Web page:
More than a quarter of Holyrood’s MSPs are not seeking re-election to the Scottish Parliament this year.
A total of 34 of the 129 members in the last Parliament are not standing for re-election on May 6, and they include three former party leaders and four current Government ministers.
Here, the PA news agency looks at some of the most notable names who have chosen to leave Parliament.
The current Health Secretary has only been an MSP since 2016 but has become one of the most high-profile Government ministers in the response to the coronavirus pandemic.
The MSP for Carrick, Cumnock and Doon Valley would be 72 by the end of the next parliamentary term and as she announced her retirement, she said: “While I have a great deal of energy left and more I want to do, I think it is the right time for me to stand aside.”
One of Holyrood’s original MSPs first elected after the Scottish Parliament’s creation in 1999, Mr Russell has served in various ministerial roles, including education, culture and the environment.
Most recently, he has been responsible for the Scottish Government’s response – and often opposition – to the UK Government’s Brexit plans.
Another departing Government minister, the Environment Secretary was previously a minister for fair work and community safety.
The Perth and Kinross MSP was the SNP deputy leader between 2000 and 2004, and ran against Alex Salmond when he was elected party leader that year.
First elected to the Scottish Parliament in 1999, Ms Fabiani initially represented the Central Scotland region until 2011 when she was elected as the MSP for East Kilbride.
Since 2016, she has been one of two deputy presiding officers, and also the convener of the Holyrood committee that examined the Scottish Government’s unlawful investigation of sexual harassment allegations against former first minister Salmond.
The former leader of the Scottish Conservatives is one of seven Tories standing down.
She announced she was stepping down both as party leader and as an MSP in 2019 after returning from maternity leave following the birth of her son.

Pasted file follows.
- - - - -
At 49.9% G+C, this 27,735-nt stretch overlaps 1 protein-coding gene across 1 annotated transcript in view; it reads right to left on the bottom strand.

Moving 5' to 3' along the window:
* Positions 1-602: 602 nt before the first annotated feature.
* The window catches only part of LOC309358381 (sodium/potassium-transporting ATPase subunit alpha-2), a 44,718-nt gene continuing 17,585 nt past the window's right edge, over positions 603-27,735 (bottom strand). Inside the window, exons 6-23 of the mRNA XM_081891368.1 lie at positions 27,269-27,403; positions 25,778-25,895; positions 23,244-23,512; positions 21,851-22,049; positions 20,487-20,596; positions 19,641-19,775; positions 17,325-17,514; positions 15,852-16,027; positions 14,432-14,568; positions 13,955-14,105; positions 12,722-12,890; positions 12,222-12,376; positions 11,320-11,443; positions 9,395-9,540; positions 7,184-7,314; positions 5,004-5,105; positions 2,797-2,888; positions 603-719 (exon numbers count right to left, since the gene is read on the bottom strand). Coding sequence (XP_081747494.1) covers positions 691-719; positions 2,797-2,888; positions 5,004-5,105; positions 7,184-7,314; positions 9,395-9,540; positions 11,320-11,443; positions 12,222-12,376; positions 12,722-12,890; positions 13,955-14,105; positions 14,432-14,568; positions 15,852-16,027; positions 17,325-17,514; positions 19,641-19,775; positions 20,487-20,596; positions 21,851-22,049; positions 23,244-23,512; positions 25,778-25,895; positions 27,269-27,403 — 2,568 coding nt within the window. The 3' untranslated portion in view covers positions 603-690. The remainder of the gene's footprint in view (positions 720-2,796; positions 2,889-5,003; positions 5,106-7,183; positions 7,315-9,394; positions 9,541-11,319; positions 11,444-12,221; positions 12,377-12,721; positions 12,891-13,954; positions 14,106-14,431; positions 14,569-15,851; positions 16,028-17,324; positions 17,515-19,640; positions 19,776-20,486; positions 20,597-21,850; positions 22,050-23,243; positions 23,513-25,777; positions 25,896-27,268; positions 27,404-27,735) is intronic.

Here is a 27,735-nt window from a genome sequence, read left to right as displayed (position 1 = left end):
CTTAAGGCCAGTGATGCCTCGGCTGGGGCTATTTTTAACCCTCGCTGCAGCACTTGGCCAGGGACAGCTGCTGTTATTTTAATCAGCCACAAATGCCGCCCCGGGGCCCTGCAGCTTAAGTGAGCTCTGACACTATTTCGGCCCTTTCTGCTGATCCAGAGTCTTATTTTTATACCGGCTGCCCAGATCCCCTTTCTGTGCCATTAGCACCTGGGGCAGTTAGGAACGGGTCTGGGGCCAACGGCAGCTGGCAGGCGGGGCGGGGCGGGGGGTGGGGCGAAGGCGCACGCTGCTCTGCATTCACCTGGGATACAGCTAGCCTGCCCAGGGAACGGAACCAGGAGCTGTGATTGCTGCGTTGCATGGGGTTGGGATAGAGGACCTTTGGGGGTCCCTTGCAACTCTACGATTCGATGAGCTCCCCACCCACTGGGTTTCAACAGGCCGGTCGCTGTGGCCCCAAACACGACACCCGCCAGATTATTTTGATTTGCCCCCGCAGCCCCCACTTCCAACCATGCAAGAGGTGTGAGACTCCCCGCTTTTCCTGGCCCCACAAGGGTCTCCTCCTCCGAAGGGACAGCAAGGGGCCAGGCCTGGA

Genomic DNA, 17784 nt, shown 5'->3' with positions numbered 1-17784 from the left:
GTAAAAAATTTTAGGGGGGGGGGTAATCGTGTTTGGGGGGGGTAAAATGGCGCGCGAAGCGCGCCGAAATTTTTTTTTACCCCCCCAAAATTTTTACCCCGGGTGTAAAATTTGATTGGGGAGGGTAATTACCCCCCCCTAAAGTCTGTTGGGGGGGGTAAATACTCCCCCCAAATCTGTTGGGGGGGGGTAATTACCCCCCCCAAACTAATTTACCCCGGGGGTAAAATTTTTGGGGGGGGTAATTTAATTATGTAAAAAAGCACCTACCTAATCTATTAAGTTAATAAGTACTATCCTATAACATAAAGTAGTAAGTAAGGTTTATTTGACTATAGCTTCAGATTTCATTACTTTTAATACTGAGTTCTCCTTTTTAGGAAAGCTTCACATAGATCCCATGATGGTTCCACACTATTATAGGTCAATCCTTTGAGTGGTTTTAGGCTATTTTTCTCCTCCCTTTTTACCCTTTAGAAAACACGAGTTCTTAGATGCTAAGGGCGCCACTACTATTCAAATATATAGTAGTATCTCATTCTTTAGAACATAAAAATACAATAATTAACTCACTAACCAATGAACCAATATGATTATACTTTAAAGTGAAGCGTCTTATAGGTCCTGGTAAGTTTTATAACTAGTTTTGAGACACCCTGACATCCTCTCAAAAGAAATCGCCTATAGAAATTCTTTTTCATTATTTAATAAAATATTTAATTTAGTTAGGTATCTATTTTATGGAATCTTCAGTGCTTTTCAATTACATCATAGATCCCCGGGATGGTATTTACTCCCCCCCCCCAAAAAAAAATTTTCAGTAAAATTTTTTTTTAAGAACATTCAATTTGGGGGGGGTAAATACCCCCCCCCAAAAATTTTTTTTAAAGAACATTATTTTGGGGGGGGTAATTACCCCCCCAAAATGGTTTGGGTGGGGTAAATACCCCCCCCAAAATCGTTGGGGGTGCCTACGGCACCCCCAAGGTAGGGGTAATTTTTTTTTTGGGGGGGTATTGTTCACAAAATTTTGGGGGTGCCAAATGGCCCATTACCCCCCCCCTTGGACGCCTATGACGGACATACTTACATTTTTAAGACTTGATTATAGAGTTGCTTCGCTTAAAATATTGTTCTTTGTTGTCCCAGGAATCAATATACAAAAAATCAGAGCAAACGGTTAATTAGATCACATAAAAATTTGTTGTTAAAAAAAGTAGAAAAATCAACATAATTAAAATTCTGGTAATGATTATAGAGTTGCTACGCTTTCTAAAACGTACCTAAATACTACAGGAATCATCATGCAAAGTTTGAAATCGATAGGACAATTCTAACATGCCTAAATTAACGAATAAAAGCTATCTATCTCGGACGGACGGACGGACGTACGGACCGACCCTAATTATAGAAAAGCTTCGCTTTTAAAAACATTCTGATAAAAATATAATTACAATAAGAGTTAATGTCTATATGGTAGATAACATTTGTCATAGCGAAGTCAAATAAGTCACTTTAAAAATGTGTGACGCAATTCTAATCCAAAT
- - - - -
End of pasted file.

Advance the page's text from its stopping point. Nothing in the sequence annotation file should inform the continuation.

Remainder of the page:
Last year, Davidson was offered a seat in the House of Lords and will take up the role after the election.
First elected as a Labour MSP in 1999, Mr Macintosh served various frontbench posts before becoming the Parliament’s fifth Presiding Officer.
The former Scottish Labour leader is another retiring MSP who was first elected to the Scottish Parliament in 1999.
A former teacher, Gray was leader from 2008 to 2011 and has most recently been the party’s education spokesman.
Lamont also became an MSP in 1999 and served as a junior minister in government from 2004 to 2007, and then succeeded Gray as Scottish Labour leader – a post she resigned from shortly after the 2014 independence referendum.
Scottish Liberal Democrats
The former army major was elected to the first Scottish Parliament, initially representing West Aberdeenshire until 2011, and returned to Holyrood as a regional MSP for North East Scotland in 2016.
Mackay was elected to Holyrood as an SNP MSP in 2011 and became Finance Secretary in 2016. However, he resigned from Government on the eve of his budget speech in February 2020 after the Scottish Sun revealed he had sent hundreds of text messages to a teenage boy.
The former childcare minister and Aberdeen Donside MSP quit the SNP in 2018 and was briefly suspended by Parliament after being accused of inappropriate behaviour by three women.
The full list of retiring MSPs:
Jeane Freeman, Mike Russell, Roseanna Cunningham, Aileen Campbell, Stewart Stevenson, Alex Neil, Angus MacDonald, Bruce Crawford, Gail Ross, Gil Paterson, Sandra White, Linda Fabiani, Richard Lyle, Maureen Watt, Ruth Davidson, Adam Tomkins, Margaret Mitchell, Peter Chapman, Tom Mason, Bill Bowman, Alison Harris, Ken Macintosh, Iain Gray, Johann Lamont, Neil Findlay, Mary Fee, Jenny Marra, Elaine Smith, David Stewart, Lewis Macdonald, John Finnie, Mike Rumbles, Derek Mackay, Mark McDonald